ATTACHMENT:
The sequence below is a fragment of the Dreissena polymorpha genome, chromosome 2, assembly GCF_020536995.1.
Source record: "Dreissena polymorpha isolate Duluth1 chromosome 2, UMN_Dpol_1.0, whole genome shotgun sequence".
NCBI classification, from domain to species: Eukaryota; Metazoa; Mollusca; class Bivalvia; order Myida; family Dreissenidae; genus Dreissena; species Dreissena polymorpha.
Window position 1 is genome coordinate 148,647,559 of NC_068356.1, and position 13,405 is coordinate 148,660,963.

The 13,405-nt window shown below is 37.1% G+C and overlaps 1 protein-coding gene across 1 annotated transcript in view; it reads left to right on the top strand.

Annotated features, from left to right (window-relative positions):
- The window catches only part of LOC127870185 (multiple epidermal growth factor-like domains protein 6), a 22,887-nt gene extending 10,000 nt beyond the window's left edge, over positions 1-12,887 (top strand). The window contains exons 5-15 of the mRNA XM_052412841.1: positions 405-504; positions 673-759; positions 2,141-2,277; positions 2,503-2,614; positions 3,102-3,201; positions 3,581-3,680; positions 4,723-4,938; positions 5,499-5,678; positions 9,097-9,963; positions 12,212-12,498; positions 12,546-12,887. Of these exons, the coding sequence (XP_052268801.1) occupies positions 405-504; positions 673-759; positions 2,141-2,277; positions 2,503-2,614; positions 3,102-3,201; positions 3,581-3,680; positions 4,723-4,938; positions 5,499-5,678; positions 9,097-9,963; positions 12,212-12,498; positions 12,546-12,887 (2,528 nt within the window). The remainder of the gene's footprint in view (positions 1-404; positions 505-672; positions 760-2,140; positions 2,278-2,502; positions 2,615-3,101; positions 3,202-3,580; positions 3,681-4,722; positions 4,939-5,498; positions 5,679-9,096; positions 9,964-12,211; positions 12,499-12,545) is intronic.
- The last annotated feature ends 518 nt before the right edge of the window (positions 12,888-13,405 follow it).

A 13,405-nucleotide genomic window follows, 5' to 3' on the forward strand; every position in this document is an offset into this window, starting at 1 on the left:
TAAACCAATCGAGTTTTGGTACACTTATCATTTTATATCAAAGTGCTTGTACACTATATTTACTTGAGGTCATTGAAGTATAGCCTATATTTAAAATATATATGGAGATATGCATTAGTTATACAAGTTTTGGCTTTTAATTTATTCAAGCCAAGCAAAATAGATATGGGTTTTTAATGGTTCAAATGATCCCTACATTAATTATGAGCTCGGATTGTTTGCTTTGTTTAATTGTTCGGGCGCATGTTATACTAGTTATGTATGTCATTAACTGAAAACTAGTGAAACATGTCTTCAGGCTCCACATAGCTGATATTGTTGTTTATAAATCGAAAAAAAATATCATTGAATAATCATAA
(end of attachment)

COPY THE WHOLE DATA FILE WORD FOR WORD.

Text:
The sequence below is a fragment of the Dreissena polymorpha genome, chromosome 2, assembly GCF_020536995.1.
Source record: "Dreissena polymorpha isolate Duluth1 chromosome 2, UMN_Dpol_1.0, whole genome shotgun sequence".
NCBI classification, from domain to species: Eukaryota; Metazoa; Mollusca; class Bivalvia; order Myida; family Dreissenidae; genus Dreissena; species Dreissena polymorpha.
Window position 1 is genome coordinate 148,647,559 of NC_068356.1, and position 13,405 is coordinate 148,660,963.

The 13,405-nt window shown below is 37.1% G+C and overlaps 1 protein-coding gene across 1 annotated transcript in view; it reads left to right on the top strand.

Annotated features, from left to right (window-relative positions):
- The window catches only part of LOC127870185 (multiple epidermal growth factor-like domains protein 6), a 22,887-nt gene extending 10,000 nt beyond the window's left edge, over positions 1-12,887 (top strand). The window contains exons 5-15 of the mRNA XM_052412841.1: positions 405-504; positions 673-759; positions 2,141-2,277; positions 2,503-2,614; positions 3,102-3,201; positions 3,581-3,680; positions 4,723-4,938; positions 5,499-5,678; positions 9,097-9,963; positions 12,212-12,498; positions 12,546-12,887. Of these exons, the coding sequence (XP_052268801.1) occupies positions 405-504; positions 673-759; positions 2,141-2,277; positions 2,503-2,614; positions 3,102-3,201; positions 3,581-3,680; positions 4,723-4,938; positions 5,499-5,678; positions 9,097-9,963; positions 12,212-12,498; positions 12,546-12,887 (2,528 nt within the window). The remainder of the gene's footprint in view (positions 1-404; positions 505-672; positions 760-2,140; positions 2,278-2,502; positions 2,615-3,101; positions 3,202-3,580; positions 3,681-4,722; positions 4,939-5,498; positions 5,679-9,096; positions 9,964-12,211; positions 12,499-12,545) is intronic.
- The last annotated feature ends 518 nt before the right edge of the window (positions 12,888-13,405 follow it).

A 13,405-nucleotide genomic window follows, 5' to 3' on the forward strand; every position in this document is an offset into this window, starting at 1 on the left:
TAAACCAATCGAGTTTTGGTACACTTATCATTTTATATCAAAGTGCTTGTACACTATATTTACTTGAGGTCATTGAAGTATAGCCTATATTTAAAATATATATGGAGATATGCATTAGTTATACAAGTTTTGGCTTTTAATTTATTCAAGCCAAGCAAAATAGATATGGGTTTTTAATGGTTCAAATGATCCCTACATTAATTATGAGCTCGGATTGTTTGCTTTGTTTAATTGTTCGGGCGCATGTTATACTAGTTATGTATGTCATTAACTGAAAACTAGTGAAACATGTCTTCAGGCTCCACATAGCTGATATTGTTGTTTATAAATCGAAAAAAAATATCATTGAATAATCATAA